The week is just more than a week away and we're here to help answer your questions:
Mink: I think a trade back is more likely than a trade up in the first round. I don't know how many times I have to say this: Eric DeCosta LOVES picks. The more swings of the bat, the more home runs (and doubles and triples) you're going to hit. The Ravens have nine picks, which gives them enough ammunition to move up if they feel they must, but I guarantee you DeCosta would like even more.
So, yes, I think a trade back into the top of the second round is certainly possible. Mel Kiper's latest mock draft has Penn State pass rusher Yetur Gross-Matos, Clemson wide receiver Tee Higgins, Georgia running back De'Andre Swift, Baylor wide receiver Denzel Mims, TCU defensive tackle Ross Blacklock and Iowa defensive end A.J. Epenesa all available at pick No. 28. Any one of those prospects could fit well in Baltimore and deliver an extra Day 2 pick.
I think DeCosta is more likely to trade up in the second or third rounds than he is the first. I could see him moving up to grab a wide receiver or offensive lineman on Day 2.
Downing: DeCosta has said on multiple occasions this offseason that the Ravens have high expectations for Miles Boykin. He had a decent rookie season, catching 13 passes for 198 yards and three touchdowns. It's also worth noting that 6-foot-4, 220-pound receiver is a strong blocker in Baltimore's run-heavy offense. The third-round pick entered the NFL as a bit of a raw prospect, so his rookie production wasn't necessarily a surprise and he could certainly carve out a bigger role in 2020.
The Ravens are likely to add a receiver or two in this year's draft, so Boykin will have competition for a starting job. But even if the Ravens add more young targets, that doesn't close the book on Boykin by any means. He needs to develop more consistency, but he has the physical tools and could be a key piece of the offense this year.
Mink: Here's a little peek into my seven-round Ravens mock draft, which we will release next week. I have the Ravens taking Moss in the fourth round (not third). The son of Hall of Fame wide receiver Randy Moss has built a reputation more for his blocking than his pass catching. That would be just fine with the Ravens, who put a lot of blocking on their tight ends' plate. Hayden Hurst run blocked on nearly half of his snaps last year, per Pro Football Focus. By contrast, Mark Andrews blocked on less than one-third of his snaps. Moss isn't going log the Ravens' top speed of 2020 (like Hurst did in 2019 on his 61-yard touchdown in Buffalo), but the LSU prospect could be an upgrade in blocking and has very reliable hands like Hurst.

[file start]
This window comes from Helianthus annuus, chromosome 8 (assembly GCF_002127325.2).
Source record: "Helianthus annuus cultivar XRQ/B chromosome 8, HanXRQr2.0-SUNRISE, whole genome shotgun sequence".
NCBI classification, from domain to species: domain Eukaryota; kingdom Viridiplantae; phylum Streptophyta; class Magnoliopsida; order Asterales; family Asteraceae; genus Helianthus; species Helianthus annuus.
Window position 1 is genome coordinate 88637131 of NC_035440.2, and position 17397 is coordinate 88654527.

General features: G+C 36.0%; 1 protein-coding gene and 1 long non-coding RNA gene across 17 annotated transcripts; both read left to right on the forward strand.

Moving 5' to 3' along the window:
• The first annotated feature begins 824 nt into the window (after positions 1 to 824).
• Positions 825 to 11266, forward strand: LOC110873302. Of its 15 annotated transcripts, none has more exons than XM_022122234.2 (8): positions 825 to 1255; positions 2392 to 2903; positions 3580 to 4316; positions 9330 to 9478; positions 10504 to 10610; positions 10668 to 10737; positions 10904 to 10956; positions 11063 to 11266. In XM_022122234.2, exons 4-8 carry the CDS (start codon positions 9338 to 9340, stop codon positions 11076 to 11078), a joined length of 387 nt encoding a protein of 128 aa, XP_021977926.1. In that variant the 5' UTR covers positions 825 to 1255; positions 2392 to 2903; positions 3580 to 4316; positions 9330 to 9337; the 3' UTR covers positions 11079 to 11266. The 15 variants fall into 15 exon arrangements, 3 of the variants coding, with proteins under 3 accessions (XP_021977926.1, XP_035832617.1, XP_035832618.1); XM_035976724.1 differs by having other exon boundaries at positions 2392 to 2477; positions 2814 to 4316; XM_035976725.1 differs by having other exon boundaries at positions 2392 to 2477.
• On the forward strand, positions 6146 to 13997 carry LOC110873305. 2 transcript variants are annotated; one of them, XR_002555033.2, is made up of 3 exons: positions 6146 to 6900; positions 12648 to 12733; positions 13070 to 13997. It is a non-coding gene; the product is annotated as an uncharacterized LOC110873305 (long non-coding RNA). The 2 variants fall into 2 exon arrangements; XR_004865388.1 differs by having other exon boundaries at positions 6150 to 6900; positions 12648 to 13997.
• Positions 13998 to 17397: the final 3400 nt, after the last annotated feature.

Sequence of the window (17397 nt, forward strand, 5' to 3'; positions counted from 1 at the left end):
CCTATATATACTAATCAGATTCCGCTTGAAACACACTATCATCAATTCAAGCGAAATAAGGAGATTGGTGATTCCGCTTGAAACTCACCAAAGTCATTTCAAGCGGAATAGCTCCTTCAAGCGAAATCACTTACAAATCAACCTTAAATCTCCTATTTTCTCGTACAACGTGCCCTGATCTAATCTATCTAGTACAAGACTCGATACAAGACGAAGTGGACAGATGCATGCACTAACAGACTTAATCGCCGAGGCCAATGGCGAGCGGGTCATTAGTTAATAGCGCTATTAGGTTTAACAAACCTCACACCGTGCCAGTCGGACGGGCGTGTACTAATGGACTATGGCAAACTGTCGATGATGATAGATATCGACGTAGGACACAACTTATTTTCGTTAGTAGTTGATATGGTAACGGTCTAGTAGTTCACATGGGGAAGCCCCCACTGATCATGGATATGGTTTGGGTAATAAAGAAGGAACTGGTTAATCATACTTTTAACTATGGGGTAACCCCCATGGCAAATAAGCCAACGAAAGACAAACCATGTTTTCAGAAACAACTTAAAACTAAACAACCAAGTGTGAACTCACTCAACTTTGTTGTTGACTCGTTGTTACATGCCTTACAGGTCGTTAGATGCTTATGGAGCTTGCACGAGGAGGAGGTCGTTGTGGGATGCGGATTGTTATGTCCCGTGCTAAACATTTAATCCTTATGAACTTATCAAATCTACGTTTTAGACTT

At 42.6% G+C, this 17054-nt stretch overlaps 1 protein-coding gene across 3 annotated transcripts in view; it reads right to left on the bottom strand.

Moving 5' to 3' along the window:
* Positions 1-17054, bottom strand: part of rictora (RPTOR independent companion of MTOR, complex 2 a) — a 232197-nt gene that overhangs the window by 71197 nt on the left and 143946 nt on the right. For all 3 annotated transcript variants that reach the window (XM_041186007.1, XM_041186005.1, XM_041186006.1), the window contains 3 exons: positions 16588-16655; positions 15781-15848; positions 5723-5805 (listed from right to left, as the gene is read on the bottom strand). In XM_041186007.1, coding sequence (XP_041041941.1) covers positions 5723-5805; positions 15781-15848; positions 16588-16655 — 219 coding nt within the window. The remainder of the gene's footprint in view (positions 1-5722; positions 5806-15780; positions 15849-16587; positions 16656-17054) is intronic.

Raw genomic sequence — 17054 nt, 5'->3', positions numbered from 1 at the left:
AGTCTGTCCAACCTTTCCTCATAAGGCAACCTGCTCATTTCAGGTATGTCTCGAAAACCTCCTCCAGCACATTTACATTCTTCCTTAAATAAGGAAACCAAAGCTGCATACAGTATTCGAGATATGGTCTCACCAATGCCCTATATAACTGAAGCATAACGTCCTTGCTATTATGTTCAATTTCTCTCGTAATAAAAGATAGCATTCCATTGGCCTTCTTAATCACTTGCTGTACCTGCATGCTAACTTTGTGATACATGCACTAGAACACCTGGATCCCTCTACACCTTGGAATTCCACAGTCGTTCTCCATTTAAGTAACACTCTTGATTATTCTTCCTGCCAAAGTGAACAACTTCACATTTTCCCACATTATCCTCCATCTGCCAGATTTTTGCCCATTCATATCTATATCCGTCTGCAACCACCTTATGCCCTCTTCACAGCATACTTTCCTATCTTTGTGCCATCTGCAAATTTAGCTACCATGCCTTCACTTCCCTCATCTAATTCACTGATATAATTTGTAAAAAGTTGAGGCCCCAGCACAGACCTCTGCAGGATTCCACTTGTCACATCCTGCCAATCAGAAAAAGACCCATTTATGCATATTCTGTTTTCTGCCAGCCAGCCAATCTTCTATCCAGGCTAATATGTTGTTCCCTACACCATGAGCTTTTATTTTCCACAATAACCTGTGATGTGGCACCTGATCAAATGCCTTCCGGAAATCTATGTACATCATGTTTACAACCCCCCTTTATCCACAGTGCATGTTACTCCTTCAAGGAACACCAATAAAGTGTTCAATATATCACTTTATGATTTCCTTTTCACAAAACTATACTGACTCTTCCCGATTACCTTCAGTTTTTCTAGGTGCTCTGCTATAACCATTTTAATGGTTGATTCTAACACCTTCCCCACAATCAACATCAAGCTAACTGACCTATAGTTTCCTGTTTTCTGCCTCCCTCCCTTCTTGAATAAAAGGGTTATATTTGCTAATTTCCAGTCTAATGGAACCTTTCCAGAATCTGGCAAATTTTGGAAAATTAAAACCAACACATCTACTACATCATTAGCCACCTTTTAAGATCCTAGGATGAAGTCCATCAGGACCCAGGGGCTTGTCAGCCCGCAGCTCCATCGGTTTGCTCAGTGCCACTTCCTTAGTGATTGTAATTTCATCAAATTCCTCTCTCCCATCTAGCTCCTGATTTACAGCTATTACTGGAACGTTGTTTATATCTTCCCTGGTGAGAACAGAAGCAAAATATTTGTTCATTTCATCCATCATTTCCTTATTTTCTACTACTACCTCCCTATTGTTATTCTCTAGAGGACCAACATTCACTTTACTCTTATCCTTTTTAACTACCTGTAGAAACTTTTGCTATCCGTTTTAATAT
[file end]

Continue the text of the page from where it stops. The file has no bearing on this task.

Downing: Chris Orr is definitely a name to watch. There's no question that his big brother Zach would advocate on his behalf, and the Ravens know that the Orr boys are good players even if they slip through the cracks during the NFL Draft. The Ravens typically use their late-round picks to find players that can contribute immediately on special teams, and Orr has that makeup. He put up strong numbers last year at Wisconsin, racking up 78 tackles with 11.5 sacks and two forced fumbles.
The decision to sign Zach Orr as an undrafted free agent paid dividends, and he made such a strong impact in his three seasons on the field that the Ravens hired him to the coaching staff after the neck injury forced him to retire. The Ravens have a track record of drafting players with family ties to the NFL (Orlando Brown Jr. and Marlon Humphrey are a couple recent examples), and Orr could become the latest.
Mink: There are a lot of good defensive ends in this class, and Epenesa or Gross-Matos could end up being the Ravens' top pick. With that said, if they're not the Ravens' first pick, then it will likely be an offensive lineman. Finding a starting guard is a greater need because the Ravens already signed their starting defensive ends in Calais Campbell and Derek Wolfe. Baltimore also probably has its starting edge rushers too in Matthew Judon and Jaylon Ferguson. There's a hole at right guard that I bet the Ravens try to fill with one of their first three (certainly top five) picks.
Downing: The Ravens have 30 employees under the player personnel department headed up by DeCosta, and that group includes college and pro evaluators, salary-cap management experts and the analytics group. There are 12 official "scouts" on that list, with different degrees of responsibility. Their backgrounds vary. Some scouts are former NFL players, while others started as personnel assistants in their young 20s and climbed the ladder.
The Ravens are a great example of how there are different paths to the top as a scout. DeCosta started with the Ravens in 1996 as a member of the 20/20 Club – a nickname given to young scouts in their 20s making around $20,000 a year – and worked his way up to GM. Former General Manager Ozzie Newsome had a Hall of Fame career as a player, and then decided to enter the scouting profession where he became the NFL's first African-American GM and built a pair of Super Bowl teams. They traveled very different paths, but both rose to the top of the scouting profession.